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Tuesday, October 30, 2012

Why societies can help you get a graduate job in business


Although Laura has already left us she left us with this great blog on similiarities between societies and business and how being an exec for one could land you a job in business,

In my quest to land a graduate job, I’ve been trying quite hard to develop my commercial awareness. A few weeks ago I started thinking about what I learnt about business at university, and it struck me that taking part in a society can teach you a lot.
Most students take part in societies to make friends or develop a skill, but if you’re on the exec, running a society can be a lot like running a business. 

Firstly, it’s important to remember that every society and every business has a basic aim. For societies, this is to get people together with similar interests. For businesses, this is to provide a service or sell a product. Everyone in the society works towards this aim in the hope that more people will join and you’ll have more fun, or that you’ll make more money. 
This means that on a very simple level, societies and businesses have the same jobs to be done. For example, most business and societies needs someone who:
  • is in charge (company director = society president)
  • manages the money (chief financial officer = society treasurer)
  • tells people about you (marketing manager = publicity officer)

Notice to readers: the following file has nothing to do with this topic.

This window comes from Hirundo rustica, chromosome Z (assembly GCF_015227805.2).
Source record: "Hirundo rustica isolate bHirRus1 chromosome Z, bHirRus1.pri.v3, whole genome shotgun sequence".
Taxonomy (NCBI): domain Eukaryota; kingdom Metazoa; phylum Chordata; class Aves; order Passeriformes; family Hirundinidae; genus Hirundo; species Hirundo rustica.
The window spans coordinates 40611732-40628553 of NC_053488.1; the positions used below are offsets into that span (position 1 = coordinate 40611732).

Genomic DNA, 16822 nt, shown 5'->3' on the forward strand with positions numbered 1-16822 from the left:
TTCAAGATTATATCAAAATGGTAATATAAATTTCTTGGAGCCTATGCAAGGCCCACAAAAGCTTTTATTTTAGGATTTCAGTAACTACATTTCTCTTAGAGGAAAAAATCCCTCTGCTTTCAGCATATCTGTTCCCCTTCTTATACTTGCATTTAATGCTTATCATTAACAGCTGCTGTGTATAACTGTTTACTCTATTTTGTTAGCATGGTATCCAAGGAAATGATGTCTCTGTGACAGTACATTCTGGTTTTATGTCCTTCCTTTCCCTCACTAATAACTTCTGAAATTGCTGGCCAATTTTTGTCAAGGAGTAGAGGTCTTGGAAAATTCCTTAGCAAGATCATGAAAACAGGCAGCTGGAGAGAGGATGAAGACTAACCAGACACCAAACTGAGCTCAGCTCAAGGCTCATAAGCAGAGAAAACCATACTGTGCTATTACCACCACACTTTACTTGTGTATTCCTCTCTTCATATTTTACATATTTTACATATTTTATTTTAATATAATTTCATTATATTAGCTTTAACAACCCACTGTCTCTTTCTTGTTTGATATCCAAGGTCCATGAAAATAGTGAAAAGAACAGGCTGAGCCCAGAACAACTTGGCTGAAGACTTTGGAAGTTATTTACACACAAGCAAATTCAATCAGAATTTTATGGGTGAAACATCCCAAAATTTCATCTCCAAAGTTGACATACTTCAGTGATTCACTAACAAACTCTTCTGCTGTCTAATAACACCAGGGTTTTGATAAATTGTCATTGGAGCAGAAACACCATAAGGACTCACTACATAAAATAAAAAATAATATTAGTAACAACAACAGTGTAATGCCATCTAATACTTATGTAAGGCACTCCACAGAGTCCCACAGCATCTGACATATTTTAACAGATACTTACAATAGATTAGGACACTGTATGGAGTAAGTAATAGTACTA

• looks after everyone (HR manager = social sec)
This also means that every business or society has a target audience and must be able to cater to the needs of this target audience in order to be successful. A target audience would be the business’ customers or the society’s members. Businesses and societies are built around these people and without them they won’t work. Before you start a new society you usually need at least 30 members in order to prove that there is a demand for it and that the money the students’ union invests in the society won’t go to waste. Likewise, without market research and proof that there is a demand for a product, entrepreneurs will be unlikely to find investors for their business because there is no proof the product will make any money.

When it is finally up and running, all businesses and societies rely on hard work and efficiency of each of their departments or exec members. So if one part of the business or society doesn’t pull its weight, it’s likely that the rest will suffer. For example, you could have a great idea for a product but if your CFO doesn’t manage your finances well, you could end up spending too much money on the raw materials and not have enough left to produce it. Similarly, you could plan a fantastic society event but if your publicity officer doesn’t let people know about it, no-one will go to it.
As you can see, societies are simplified versions of businesses, and if you’ve ever wondered why graduate recruiters are so keen on people who’ve run them, that’s probably one of the reasons why.